When we last left Aurora West, she was this close to finding out the truth behind her mother’s murder, all the while training alongside her superhero father, Haggard West, who struggles with keeping his daughter safe from the monsters who roam the streets and who took his wife from him.
The Fall of the House of West picks up where The Rise of Aurora West leaves off. Aurora’s still on the case, but having a harder and harder time juggling her investigation, her school work, and her training. Keeping her detective work secret from her dad? Not easy, but she’s not giving up; not when she’s this close to the truth. The thing is, Haggard doesn’t even know the full story – and the truth could destroy him, and devastate the city of Acropolis.
This story pulled me right in. I enjoyed Battling Boy and The Rise of Aurora West, so I was thrilled to sit down with The Fall of the House of West and dig in. The title alone is so ominous, isn’t it? I knew I was in for some hard revelations going in, and I wasn’t disappointed. You’re going to hate the monsters, that’s a given, but as Rosetta West’s story comes full circle, it brings with it a sucker punch that will leave you paging back and forth, making sure that was what you read.
Aurora is a great heroine. She’s a believable teen who just can’t give up on something she needs to know, and she’s both really good and really bad at hiding her tracks. She’s frustrated as hell at the people she loves more than anything, and she’s pissed off when people get in her way for her own good. Tweens and teens can respect this! I can respect this!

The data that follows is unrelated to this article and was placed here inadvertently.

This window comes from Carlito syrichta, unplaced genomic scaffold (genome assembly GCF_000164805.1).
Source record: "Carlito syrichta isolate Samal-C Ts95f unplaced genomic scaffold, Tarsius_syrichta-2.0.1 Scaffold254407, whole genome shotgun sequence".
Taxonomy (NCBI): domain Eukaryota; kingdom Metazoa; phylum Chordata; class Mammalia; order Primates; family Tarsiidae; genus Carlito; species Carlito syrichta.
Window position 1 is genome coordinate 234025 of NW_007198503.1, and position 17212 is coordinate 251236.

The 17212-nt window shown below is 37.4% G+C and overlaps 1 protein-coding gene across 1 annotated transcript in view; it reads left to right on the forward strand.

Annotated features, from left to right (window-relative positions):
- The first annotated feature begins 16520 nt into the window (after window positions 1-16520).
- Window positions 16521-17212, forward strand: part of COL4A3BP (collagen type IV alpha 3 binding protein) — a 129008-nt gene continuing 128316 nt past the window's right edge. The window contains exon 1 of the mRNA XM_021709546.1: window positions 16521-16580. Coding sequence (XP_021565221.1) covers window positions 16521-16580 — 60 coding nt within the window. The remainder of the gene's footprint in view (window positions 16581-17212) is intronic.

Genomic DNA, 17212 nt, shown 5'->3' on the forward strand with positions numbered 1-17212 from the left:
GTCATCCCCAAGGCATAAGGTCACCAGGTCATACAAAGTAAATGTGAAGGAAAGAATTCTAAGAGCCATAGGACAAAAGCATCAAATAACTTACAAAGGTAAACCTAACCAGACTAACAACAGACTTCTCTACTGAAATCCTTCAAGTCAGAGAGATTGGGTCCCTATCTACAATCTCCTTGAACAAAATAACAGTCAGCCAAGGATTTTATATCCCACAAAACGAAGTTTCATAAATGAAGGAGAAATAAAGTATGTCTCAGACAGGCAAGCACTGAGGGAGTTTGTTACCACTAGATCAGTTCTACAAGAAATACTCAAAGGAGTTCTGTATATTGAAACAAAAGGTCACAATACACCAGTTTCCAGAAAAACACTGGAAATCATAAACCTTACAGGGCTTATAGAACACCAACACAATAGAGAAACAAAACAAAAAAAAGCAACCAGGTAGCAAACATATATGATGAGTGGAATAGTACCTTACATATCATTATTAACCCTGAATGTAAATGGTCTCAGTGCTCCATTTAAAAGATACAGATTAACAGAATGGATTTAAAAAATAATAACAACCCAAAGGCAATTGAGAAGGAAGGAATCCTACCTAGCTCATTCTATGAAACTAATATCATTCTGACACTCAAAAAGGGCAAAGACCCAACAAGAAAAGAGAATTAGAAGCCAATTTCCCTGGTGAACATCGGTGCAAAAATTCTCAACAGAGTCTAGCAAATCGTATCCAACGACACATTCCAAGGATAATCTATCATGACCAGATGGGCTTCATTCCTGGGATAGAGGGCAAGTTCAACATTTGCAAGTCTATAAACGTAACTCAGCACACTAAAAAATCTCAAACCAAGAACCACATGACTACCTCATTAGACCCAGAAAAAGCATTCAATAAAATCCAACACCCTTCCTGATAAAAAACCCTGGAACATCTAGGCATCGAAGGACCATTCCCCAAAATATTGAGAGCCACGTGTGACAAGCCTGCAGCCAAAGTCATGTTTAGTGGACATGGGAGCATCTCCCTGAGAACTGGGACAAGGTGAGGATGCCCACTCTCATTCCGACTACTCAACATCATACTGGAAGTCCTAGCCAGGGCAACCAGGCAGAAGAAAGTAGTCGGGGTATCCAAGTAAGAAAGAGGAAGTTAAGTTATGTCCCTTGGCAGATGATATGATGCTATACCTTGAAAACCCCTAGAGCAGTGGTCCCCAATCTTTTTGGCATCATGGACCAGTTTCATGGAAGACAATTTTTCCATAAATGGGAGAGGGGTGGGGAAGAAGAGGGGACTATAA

The art continues to translate a wonderfully noir feel to the reader, with its black and white starkness and its pulpy hard-nosed storytelling. I love David Rubín’s interpretation of Pope’s and JT Petty’s gritty storytelling, which brings fantastic and awful monsters into a believable, Blade Runner-like bleak future.
If you’ve loved the first two books in the West family series, don’t miss out on this. If you haven’t ready of these yet, start with Battling Boy, and make sure you read The Rise of Aurora West. Give these to the kids in your life – it’s a great cautionary tale (monsters are snatching kids off the street, stranger danger is at its highest alert here), and builds great bridges for an age that needs heroes who get it.
Check out some a sneak peek from The Fall of the House of West, courtesy of Macmillan, the book’s distributor.
THE FALL OF THE HOUSE OF WEST
Writers: Paul Pope, JT Petty
Artist: David Rubín
Publisher: :01First Second
On-Sale: October 13, 2015